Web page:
Now this next part is a bit counter-intuitive, so again, bear with me. The smaller the F-number, the larger the opening, and the more light that reaches the sensor. Make sense? No? I know, it doesn’t make any sense at all, but here’s a little trick I stumbled on that helped a lot. Replace the “F” with a “1/” to the number. So instead of F/2 it’s 1/2. F/2 is a larger size hole than F/4. Using our quick method we would get 1/4. And 1/2 is bigger than 1/4 right? There you have it. Now F/2 doesn’t represent a ½ inch hole as the opening size, but for learning the difference in the F-Stops, this trick was helpful for me.
But what the hell does this have to do with the depth of field I spoke of earlier? Here we go. Ever been inside a dark movie theater and then stepped out into the bright sunshine? What happened? I’ll tell you what happened. You were nearly hit by a bus stepping off the curb because everything was a bit blurry because your eyes hadn’t yet had a chance to adjust and your depth of field was shot to hell. It’s the same with your camera. The depth of field is the amount of area in focus in a given field of view. We use the F-Stop to help make creative choices of how much of our scene is going to be in focus.
That pretty portrait of your niece where she’s in focus but the trees behind her a not? Shallow depth of field (small F-number). That landscape shot of the Grand Canyon where everything from the rocks right in front of you to the distant horizon and everything’s in focus? Deep depth of field (big F-number). So by increasing the F-number (smaller hole), we increase the depth of field. Every lens has an F-number whereby it’s at its sharpest as well, usually around F/8 or F/11. But many landscape photographers will sacrifice a little bit of sharpness to get the deeper depth of field at F/16 or even F/22. In photography, there always a trade-off. Which brings me to my final way to improve your photos; Exposure.
Again reverting back to the film days, you had to concern yourself with film speed. Were you shooting outside, indoors, in low light? There was a different film speed for all of them. And film speed was really how sensitive the film was to light and was referenced by the ISO speed. If you ever shot film and had say ISO 50 film loaded, but then wanted to go shoot outdoors on a bright day, you probably wasted a bunch of film. Well thankfully on today’s cameras, we can change that speed at will.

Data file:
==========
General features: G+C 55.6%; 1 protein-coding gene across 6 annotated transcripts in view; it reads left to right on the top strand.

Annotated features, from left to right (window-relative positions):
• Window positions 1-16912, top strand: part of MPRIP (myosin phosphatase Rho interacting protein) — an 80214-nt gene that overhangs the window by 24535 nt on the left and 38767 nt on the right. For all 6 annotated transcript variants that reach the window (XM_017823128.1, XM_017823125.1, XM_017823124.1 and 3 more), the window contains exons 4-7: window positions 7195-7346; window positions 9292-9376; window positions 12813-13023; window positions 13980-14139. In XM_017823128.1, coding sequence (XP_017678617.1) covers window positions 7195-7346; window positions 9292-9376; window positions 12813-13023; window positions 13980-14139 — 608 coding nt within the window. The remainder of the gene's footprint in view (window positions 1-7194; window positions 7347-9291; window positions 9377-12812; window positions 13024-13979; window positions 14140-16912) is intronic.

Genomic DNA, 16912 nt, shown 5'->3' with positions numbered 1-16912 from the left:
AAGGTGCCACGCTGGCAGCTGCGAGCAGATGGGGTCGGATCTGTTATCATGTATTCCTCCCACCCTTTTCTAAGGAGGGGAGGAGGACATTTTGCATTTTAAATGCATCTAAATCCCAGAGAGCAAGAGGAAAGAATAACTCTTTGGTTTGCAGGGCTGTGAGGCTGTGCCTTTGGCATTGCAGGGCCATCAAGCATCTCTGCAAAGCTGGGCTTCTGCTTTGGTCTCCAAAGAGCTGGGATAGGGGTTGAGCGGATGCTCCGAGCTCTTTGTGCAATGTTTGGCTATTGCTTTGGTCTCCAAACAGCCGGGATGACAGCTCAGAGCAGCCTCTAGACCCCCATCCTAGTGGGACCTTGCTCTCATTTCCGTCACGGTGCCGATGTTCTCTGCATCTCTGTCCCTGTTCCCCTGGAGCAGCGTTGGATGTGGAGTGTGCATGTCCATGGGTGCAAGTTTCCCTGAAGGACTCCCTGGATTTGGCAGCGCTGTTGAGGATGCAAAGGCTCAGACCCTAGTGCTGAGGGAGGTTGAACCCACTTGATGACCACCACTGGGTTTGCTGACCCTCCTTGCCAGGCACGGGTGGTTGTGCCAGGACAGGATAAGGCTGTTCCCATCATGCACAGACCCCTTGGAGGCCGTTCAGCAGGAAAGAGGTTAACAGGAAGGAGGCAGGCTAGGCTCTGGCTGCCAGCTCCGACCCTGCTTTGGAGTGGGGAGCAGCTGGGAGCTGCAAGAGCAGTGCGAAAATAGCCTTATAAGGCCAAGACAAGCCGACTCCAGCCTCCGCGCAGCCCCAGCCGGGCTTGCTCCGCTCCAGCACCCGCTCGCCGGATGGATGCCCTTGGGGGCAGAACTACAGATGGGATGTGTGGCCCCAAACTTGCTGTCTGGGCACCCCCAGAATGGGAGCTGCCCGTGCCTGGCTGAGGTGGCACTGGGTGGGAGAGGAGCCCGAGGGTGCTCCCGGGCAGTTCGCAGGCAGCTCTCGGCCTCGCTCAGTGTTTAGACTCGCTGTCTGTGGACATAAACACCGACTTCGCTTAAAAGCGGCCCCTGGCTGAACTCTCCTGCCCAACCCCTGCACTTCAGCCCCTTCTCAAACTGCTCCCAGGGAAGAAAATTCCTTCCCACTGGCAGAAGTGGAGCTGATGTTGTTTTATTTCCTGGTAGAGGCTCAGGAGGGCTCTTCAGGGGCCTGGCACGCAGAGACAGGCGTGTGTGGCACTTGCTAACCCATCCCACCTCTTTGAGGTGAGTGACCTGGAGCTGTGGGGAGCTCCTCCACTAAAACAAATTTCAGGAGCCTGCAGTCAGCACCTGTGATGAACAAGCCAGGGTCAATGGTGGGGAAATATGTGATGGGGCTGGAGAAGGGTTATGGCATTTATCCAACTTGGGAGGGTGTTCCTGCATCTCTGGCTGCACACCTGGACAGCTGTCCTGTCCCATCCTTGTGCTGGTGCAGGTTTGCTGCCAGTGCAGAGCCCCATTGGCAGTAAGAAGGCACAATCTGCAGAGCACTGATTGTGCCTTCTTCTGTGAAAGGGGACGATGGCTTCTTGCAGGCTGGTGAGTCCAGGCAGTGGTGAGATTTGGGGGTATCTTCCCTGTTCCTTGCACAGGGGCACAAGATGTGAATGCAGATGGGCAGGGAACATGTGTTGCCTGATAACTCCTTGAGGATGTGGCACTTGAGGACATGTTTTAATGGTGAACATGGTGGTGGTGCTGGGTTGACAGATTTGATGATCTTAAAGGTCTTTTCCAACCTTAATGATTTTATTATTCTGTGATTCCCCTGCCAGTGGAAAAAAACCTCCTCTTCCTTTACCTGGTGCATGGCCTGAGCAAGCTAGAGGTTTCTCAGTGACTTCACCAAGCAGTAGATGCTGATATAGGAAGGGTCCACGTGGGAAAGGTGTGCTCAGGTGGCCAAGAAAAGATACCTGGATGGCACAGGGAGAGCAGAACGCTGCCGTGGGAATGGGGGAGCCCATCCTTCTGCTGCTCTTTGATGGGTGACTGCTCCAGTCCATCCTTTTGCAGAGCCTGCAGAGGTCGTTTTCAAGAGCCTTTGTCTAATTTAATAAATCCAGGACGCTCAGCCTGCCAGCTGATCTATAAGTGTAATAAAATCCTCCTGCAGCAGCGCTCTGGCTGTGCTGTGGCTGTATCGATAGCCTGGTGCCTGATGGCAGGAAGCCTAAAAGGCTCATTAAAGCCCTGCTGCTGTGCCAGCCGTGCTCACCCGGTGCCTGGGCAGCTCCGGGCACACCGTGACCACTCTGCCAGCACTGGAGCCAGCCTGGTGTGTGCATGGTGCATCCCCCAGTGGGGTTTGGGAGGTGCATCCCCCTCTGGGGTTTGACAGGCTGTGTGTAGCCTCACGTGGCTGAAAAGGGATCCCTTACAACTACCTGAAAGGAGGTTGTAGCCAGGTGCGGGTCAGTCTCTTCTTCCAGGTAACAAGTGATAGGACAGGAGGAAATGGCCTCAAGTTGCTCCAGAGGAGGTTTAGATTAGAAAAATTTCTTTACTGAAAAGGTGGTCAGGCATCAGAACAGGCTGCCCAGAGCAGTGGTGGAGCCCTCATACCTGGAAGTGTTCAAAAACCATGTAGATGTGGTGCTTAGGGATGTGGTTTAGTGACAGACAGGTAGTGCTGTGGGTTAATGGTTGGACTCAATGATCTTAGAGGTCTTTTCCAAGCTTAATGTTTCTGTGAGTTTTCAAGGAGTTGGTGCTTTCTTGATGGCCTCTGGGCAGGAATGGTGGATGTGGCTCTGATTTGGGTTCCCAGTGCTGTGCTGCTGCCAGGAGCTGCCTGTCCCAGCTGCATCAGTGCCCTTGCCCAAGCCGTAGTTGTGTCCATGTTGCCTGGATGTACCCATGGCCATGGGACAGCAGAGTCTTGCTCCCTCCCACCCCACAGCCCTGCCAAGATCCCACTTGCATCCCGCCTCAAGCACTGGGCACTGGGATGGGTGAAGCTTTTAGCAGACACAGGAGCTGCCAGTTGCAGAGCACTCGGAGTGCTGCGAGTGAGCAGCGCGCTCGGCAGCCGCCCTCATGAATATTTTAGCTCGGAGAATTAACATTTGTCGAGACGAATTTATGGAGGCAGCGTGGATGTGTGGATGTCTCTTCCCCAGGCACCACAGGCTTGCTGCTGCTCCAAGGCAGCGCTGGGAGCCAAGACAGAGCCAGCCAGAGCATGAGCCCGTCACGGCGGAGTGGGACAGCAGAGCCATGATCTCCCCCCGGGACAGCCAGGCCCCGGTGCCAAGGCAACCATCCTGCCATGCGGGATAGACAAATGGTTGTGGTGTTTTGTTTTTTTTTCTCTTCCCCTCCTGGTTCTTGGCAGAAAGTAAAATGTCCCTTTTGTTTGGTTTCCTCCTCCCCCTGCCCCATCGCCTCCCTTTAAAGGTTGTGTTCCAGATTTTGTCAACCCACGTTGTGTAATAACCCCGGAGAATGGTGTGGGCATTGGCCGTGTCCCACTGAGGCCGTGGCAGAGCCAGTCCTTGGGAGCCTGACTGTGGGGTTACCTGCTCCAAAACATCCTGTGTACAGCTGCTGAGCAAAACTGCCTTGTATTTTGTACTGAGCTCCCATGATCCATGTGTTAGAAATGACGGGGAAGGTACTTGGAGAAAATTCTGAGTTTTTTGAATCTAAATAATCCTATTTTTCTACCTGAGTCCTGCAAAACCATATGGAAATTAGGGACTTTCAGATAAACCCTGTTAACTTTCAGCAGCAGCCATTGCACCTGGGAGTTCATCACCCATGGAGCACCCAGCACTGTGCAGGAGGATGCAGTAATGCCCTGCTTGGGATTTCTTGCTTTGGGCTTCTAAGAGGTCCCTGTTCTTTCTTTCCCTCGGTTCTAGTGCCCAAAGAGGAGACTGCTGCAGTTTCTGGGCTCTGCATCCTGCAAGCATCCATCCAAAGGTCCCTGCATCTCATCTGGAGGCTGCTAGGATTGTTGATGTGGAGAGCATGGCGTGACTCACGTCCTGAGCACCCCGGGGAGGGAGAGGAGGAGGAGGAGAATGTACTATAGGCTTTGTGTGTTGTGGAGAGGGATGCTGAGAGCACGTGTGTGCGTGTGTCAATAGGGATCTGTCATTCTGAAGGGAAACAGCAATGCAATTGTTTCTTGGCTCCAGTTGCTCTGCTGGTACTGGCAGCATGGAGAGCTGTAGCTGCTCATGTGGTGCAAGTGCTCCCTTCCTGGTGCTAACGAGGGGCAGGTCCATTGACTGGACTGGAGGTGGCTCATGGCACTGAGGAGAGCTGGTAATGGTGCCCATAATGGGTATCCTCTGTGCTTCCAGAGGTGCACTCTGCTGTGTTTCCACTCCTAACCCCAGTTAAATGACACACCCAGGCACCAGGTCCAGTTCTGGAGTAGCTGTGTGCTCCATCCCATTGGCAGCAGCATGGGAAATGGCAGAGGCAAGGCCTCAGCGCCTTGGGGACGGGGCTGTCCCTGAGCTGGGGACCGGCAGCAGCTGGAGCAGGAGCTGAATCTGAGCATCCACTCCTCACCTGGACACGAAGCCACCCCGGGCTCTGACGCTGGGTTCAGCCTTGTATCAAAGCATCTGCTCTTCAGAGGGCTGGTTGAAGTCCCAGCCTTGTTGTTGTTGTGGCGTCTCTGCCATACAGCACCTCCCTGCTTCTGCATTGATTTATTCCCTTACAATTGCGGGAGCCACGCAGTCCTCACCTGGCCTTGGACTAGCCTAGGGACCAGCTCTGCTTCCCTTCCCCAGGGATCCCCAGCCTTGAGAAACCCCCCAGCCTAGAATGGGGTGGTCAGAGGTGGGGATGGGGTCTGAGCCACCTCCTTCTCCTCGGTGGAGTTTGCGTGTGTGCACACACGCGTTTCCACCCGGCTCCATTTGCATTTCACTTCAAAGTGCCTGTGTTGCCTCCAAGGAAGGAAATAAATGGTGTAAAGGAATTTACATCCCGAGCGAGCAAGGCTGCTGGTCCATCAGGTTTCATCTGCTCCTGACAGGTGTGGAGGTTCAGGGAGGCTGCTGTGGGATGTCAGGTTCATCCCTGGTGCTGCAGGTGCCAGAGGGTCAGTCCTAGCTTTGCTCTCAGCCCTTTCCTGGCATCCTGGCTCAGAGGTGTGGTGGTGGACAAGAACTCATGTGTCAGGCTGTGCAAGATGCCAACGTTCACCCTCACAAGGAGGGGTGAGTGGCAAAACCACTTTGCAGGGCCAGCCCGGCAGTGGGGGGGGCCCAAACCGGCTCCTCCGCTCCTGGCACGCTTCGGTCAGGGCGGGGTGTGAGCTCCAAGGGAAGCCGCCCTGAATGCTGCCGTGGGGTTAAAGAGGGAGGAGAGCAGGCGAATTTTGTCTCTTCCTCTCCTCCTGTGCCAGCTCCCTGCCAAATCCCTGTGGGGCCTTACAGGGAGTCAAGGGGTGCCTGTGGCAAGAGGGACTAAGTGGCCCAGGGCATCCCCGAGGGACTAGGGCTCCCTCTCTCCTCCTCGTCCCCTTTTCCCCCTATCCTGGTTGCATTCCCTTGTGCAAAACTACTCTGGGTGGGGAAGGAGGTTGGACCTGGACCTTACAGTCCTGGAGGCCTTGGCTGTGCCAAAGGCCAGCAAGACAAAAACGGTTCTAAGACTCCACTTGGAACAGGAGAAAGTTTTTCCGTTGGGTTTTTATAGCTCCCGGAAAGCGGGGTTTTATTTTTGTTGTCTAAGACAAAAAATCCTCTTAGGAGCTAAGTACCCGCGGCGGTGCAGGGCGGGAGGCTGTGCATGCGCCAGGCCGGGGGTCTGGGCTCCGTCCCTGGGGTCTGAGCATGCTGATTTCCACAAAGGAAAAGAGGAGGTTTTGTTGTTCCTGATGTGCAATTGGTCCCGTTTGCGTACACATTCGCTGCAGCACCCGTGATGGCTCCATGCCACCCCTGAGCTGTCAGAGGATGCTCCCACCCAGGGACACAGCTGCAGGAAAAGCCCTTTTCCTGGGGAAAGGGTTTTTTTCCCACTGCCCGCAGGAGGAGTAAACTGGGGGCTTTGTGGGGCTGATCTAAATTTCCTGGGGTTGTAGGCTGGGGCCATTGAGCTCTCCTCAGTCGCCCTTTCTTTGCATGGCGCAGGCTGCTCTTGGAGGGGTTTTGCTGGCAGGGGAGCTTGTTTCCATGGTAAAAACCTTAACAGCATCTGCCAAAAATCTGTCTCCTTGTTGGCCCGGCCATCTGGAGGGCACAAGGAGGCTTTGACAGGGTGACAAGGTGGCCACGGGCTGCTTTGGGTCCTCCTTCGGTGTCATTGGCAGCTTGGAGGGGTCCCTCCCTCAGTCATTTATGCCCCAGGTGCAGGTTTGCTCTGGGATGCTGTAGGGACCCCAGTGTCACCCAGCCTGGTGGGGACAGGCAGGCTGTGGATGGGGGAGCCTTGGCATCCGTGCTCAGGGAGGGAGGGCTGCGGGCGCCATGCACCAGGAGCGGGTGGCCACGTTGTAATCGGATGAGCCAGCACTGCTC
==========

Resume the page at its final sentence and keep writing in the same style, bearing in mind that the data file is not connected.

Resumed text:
Whether you’re shooting film or digital, we still employ the exposure triangle. ISO, F-Stop and Shutter Speed. We’re adjusting the three of those things to give us a balanced exposure. Again, there are trade-offs. Let’s say you’re shooting a landscape, and there’s a bit of a wind blowing. In that case, you might need an F-Stop of F/11, a shutter speed of 1/500th to make sure we don’t see any moving branches, so the ISO ends up being ISO 400, to give us that balanced exposure.
Or to get that portrait of our niece, we might use an F-Stop of F/5.6 to make sure her face is in focus, but leaves the background soft; a shutter speed of 1/125th because she’s sitting still and the ISO is at 200.
Or we might be out shooting at night, so we raise the ISO up to 3200 to account for the lack light, we want the scene sharp so we use F/8 but the shutter speed is now 1/20th of a second to get a balanced exposure. You’ve got that tripod with you don’t you? Because there’s no way you’re going to get a sharp picture with a shutter speed of 1/20th shooting hand-held. The point is that there can be a number of combinations of ISO, F-Stop and Shutter speeds that will give a balanced exposure. And once you’ve got a balanced exposure, magic happens inside that camera.
Sure, you can leave it on Auto and the camera will make all of your exposure decisions for you, but read up a bit and just try out a Aperture Mode, where you select the F-Number based on your creative choice and your camera makes the decision about shutter and ISO. I guarantee you’ll be getting better pictures in no time.
Next time, we’ll talk about Histograms. I’m sure you’re giddy in anticipation.
Many happy clicks!